I’ve been in between bikes for too long, which is long enough to question my skills, though I’ve been riding for more than thirty years. And that’s probably a good thing, taking toll of all abilities motorcycling. This isn’t something with which anyone wants to get completely comfortable.
Add a new bike to the fray and I feel like a first timer, almost, but not for long. UTADV is adorned with shots of the KLR and I’m grateful for the experience, cutting my off-road teeth on the 650. My first test drive on the Triumph Tiger 800XC paid off with everything learned on the KLR, but the great awakening was in realizing that there was so much more.
So what better place is there to initiate a sorting-out ride on a new motorcycle? Virgin, Utah. Not just Virgin, I had a few hundred miles in between, but it was a destination point on this commute between Bountiful and St. George.
I left Bountiful Monday the 26th. It was snowing. I slabbed I-15 for 320 miles, getting used to the Tiger’s freeway handling characteristics. I never took the KLR over 75MPH. The Tiger was fully loaded, about 70 pounds balanced, but I never felt the kit was back there. The Tiger was as stable as my Valkyrie Interstate and as responsive as my Blackbird all the while being more nimble and comfortable, without being a Honda. Go figure.
Besides sorting out the 800XC, I also dialed in my HotWired gear. And maybe this contributed to the overall favorable experience because I wasn’t freezing my ass off. Clad in my usual gear, adding the HotWired jacket and gloves gave me different settings underneath the Akito all-season shell and liners to keep me comfortable, even over mountain passes in the low thirties. And the new Shoei Hornet X2 helmet was incredibly more comfortable and quiet. You get what you pay for. I could listen to the Sena system at speed, something I couldn’t do in my GMax.
Once I landed in Southern Utah I pulled off at the second Washington exit and went north on the frontage road and stopped for my yardsale. HotWired gear off, liners off, balaclava off. Phew. Such as necessary in 50f degree temperature shifts. That’s when I noticed this area’s addition of a number trails that didn’t exists when I lived here a few years ago, so after I stripped down and a quick photo op, I decided to try out the Tiger’s new Metzler Karoo 3s off road.
Check out my review of Givi’s soft bags. I hadn’t realized how the KLR conditioned me in my off-road riding. It wasn’t confidence inspiring until I upgraded the suspension, but even then I had a hard time giving the bike the benefit of the doubt in its off-road manners. KLR riders admit the 650 does both road and trail, it just doesn’t do either really well. The Tiger does. Finally, I’m enjoying the trails instead of enduring them. Didn’t take long to get away from my white-knuckle conditioning.
After class on Wednesday I packed up and took to more trails in Warner Valley, running the Tiger over and through every possible combination of dirt, clay, sandstone, mud, sand, gravel, rocks, larger rocks and limestone. Now I get it.
After traversing the valley I backtracked to my favorite haunt just above Sand Hollow reservoir where I’ve spent hours practicing on the KLR. Deeper ruts and sand these days, and washboards worse than ever, but the Tiger didn’t notice.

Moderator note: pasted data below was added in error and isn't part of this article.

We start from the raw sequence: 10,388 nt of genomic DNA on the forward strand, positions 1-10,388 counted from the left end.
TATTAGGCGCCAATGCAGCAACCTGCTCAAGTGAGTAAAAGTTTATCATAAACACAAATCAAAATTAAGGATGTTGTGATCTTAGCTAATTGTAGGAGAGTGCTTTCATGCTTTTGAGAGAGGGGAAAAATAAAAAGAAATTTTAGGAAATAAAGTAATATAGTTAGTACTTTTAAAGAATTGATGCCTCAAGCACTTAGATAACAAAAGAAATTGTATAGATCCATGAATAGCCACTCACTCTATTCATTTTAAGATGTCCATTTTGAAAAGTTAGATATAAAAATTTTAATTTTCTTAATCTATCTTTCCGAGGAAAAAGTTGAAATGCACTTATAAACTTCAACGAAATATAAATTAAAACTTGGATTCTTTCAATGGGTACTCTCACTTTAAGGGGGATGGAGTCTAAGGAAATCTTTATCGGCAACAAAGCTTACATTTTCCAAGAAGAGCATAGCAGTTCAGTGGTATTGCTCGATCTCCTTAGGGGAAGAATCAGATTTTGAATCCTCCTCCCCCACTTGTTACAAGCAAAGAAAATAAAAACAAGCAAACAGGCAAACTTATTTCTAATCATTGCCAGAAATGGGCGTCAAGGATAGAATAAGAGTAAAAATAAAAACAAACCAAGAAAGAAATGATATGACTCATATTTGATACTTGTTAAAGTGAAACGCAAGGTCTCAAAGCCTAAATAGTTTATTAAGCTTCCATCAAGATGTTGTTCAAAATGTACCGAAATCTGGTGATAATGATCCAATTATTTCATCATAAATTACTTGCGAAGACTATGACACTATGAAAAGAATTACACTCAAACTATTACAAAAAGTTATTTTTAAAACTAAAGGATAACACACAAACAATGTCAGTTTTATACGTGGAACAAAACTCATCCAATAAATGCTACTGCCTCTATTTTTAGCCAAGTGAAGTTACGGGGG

I doubled back to Hurricane to have lunch at the Main Street Cafe. While it’s been through a number of owners, it’s still worth a stop – solid bistro fare and a relaxed setting in Hurricane’s neighborhood.
After lunch I mounted Highway 59 out of Hurricane and turned at Sheep Bridge, a graded dirt road that cuts east through the planet’s best mountain biking network (home of the RedBull Rampage) and ends up at Highway 9 at Virgin, the road to ZNP.
There are a number of side trails off of Sheep Bridge, the majority of which are reserved for mountain bikes, part of the JEM system. I took the double track trail to the north to the Virgin Dam and found a secluded, slightly elevated spot with 360 degrees of awe, and made camp. I went back to Hurricane for some supplies, rode a few more eligible trails and settled in for the evening.
I’ve photographed here a number of times in every season and I’ve yet to be able to determine which might be a favorite.
I settled in, editing and posting pics from the day, talking with my spouse on the phone.
I then slipped into the ALPS Lynx 1 for the night. I think all my gear constitutes another person, so I’ll be opting for an ALPS Lynx 2 in the near future and let my overlanding daughter take the One. We’ll be riding together, just not soon enough.
I went to sleep at 58f degrees and woke up to 34f at 0600. I’m at a certain age where men need to pee more often than usual and that’s when I realized the thermal ability of the ALPS Lynx tent and my ALPS Desert Pine bag, cozier than I thought. I tucked back in and waited for sunrise.
Highway 9 to Springdale where I had a great breakfast at MeMe’s. Springdale is currently being repaved with single lane passages clogging up the Park’s only access. Better now than in May, I guess. There seemed to be the same amount of visitors. Hope they’re done in time for the actual tourist season.
In ZNP I made the usual stops along the switchbacks to the tunnel.
The only downside to taking Highway 89 north to the Wasatch Front is that in the time it takes you to get to Junction, the equivalent to Beaver, you could be in the Salt Lake Valley had you slabbed it on I-15. But, that’s not why we ride ADV.
I cut over to Scipio on Highway 50, pushing against a fierce headwind, the kind that drives your helmet through your forehead, and fought the crosswinds, semi-truck and RV washes until I hit the calming rush hour traffic in the southern part of the Salt Lake Valley and made it home on the road to Bountiful.